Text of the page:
Impactful Changes Causing a Stir in the 30% Tax Ruling World?

2 November 2023, The Netherlands – Do you have employees that currently benefit from the 30% tax ruling? Then this article cannot be missed moving forward with the implementation of the ruling!

After the announcement earlier this year about the cap off rate for high income earners benefiting from the 30% ruling, the House of Representatives unexpectedly passed two additional amendments to the 30% ruling on 26-27 October. While these two amendments will still have to be approved by the Senate on 19th of December, they already make quite a stir as this would have an impact on the payroll administration. Below you can find an overview of the changes to the 30% ruling announced in 2023:

Per 1st of January 2024:

First amendment

The first amendment will gradually lower the tax free reimbursement from 30% in the first max. 20 months, to 20% in the next max. 20 months, to 10% in the last max. 20 months. After the 60 months, or 5 years, the ruling will come to its end.

This will be applicable to cases that have a 30% ruling approval letter with employment start date of 1st of January 2024 onwards.

Employees who already have the 30% ruling in December 2023 and stay with the same employer will benefit from a transitional arrangement and employees will not be confronted with the cuts until 2026.

Employees who already have the 30% ruling in December 2023 and who will change employer usually will have to reapply for the new ruling. Just like with the amendment passed in 2019 and the transitional arrangement at that time, it is likely that the employee will lose the transitional arrangement and the new measure will also apply to them starting with the new employment as of 1 January 2024.

For employees that currently hold a 30% ruling approval with a duration that is shorter than 60 months, the implementation of the percentage decrease is not yet confirmed by the government. Nevertheless, it has been confirmed that the duration of existing rulings will not be shortened by this amendment.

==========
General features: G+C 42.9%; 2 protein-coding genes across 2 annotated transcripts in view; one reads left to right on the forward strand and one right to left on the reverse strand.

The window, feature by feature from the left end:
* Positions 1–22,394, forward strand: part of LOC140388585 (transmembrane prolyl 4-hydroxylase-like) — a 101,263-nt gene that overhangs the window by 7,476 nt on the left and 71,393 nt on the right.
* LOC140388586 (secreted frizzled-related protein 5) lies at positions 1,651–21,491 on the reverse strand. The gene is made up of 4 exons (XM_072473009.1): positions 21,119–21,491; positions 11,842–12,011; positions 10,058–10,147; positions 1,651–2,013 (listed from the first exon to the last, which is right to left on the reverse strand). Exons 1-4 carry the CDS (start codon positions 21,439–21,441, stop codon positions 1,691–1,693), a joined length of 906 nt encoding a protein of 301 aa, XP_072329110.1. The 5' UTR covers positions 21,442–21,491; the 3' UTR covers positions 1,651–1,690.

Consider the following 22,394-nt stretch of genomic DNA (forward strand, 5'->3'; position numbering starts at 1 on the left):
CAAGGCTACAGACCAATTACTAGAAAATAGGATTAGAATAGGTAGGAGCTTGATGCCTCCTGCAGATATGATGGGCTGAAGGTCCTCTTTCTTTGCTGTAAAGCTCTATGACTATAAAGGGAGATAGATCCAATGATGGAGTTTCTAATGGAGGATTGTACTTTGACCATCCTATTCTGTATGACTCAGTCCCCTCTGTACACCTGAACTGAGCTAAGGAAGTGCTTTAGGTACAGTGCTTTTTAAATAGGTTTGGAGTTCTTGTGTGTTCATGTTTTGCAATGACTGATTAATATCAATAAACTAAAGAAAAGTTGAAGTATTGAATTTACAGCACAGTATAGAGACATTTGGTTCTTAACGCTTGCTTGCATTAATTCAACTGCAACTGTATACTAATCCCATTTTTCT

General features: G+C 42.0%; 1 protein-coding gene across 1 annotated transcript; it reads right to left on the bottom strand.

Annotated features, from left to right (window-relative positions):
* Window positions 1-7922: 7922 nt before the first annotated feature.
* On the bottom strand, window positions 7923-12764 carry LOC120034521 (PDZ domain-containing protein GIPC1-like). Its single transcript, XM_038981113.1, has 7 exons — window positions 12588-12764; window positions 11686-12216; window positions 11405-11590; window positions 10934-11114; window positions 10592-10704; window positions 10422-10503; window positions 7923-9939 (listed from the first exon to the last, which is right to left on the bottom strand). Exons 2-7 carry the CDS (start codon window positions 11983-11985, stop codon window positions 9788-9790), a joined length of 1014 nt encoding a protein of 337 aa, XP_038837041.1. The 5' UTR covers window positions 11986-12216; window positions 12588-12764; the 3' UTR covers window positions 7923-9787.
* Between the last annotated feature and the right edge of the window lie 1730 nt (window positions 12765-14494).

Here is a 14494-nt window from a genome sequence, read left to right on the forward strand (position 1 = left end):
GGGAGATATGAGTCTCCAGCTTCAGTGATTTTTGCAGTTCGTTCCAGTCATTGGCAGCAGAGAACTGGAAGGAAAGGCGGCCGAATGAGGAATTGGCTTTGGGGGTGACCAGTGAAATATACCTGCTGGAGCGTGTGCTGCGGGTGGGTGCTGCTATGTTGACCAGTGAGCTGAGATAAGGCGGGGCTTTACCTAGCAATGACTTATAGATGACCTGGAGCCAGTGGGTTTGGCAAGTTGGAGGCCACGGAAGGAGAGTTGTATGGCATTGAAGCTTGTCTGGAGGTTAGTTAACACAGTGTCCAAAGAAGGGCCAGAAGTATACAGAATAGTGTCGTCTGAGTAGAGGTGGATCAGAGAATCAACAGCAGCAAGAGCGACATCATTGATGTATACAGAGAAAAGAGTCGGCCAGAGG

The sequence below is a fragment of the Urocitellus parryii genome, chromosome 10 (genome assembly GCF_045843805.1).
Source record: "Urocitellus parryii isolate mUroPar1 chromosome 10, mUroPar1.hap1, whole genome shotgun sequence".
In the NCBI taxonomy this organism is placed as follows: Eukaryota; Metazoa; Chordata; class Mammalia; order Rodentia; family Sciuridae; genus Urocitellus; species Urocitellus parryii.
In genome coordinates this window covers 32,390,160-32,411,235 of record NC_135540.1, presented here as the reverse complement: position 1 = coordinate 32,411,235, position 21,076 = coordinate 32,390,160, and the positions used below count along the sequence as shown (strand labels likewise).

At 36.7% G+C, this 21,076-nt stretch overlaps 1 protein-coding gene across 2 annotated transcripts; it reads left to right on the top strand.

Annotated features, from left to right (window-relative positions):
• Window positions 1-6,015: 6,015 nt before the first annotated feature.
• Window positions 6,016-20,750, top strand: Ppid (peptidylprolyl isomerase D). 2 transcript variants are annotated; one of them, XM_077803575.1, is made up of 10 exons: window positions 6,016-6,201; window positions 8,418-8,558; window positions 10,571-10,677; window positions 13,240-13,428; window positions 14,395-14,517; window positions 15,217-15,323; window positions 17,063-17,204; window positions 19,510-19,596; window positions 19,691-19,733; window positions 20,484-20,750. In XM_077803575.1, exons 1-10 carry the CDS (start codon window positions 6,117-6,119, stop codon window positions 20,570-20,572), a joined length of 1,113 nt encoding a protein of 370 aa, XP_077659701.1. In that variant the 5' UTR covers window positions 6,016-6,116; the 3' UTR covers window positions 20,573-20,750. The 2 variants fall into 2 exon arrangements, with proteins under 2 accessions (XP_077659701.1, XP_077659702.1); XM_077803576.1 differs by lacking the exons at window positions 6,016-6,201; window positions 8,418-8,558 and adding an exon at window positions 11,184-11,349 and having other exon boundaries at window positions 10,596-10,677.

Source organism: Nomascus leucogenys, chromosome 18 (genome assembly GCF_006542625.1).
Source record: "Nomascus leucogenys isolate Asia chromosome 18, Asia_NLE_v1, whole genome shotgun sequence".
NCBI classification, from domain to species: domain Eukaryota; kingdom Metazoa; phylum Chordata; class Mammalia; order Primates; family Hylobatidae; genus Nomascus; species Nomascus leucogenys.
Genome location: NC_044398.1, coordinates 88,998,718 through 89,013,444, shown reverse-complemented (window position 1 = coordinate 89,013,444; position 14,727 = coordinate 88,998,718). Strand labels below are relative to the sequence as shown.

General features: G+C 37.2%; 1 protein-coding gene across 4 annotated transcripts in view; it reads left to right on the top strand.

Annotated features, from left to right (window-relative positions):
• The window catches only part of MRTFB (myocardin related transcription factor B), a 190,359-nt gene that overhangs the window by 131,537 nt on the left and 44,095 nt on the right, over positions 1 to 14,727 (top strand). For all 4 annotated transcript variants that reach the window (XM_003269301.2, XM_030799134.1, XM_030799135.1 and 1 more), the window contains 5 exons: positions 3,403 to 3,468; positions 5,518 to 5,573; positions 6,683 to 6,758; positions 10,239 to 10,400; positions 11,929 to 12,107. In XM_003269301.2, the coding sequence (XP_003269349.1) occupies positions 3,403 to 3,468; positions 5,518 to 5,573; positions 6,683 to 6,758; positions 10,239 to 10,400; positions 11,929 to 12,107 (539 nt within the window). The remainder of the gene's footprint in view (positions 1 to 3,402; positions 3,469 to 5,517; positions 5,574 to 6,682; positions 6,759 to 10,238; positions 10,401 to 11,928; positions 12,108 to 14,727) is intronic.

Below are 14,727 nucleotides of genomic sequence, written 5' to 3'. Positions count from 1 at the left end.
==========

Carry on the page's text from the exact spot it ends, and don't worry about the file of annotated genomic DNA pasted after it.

How this would impact the following situation is not yet known:

  • Whether the employer can choose to change to covering the extraterritorial costs on a non-taxed basis instead after receiving the 30% ruling approval, in case the benefit of such is higher after this shift.

Second amendment

The second amendment is that the foreign partial taxation exemption will no longer be applicable starting 2025. This means that it’s no longer possible to opt to be treated as a non-resident for box 2 and 3 and their foreign assets will be private assets and thus taxed as well.

Employees with existing 30% ruling as from December 2023 will be confronted with the abolition from 2027. Again, if employees change employers before this year and do not work consecutively for the new employer, the partial foreign tax liability applies until the change of employers.

Per 1st of January 2023:

The 30% ruling will be capped from 1 January 2024 to the maximum income set by the law “Wet Normering Topinkomens”. This law caps government and non-profit salaries to a maximum amount. For 2023 this cap of amount is 223.000 and for 2024 this will be 233.000 EUR.

Instead of the 30% ruling facility, employers and employees also have to choose whether they want to apply for the 30% ruling or to set up an arrangement in which the employer covers the extra territorial costs. This decision has to be made within the first 4 months of payrolling. With the new amendment, this might be an option that is more beneficial.

Moving forward, to avoid having to gradually lower the percentage of the benefit per 20 months, it is advised to hire new employees at the latest by the 31st of December, rather than the 1st of January.

More details concerning these amendments are expected to be known by December 19th, 2023. We will keep you posted in case of any further updates!

If you are interested in support with the 30% tax ruling or have some questions, feel free to contact us or call us at the phone number +31 (0) 85 – 620 4900.

By Lindy Wentzel, Immigration & Relocation Consultant at PIRGROUP The Netherlands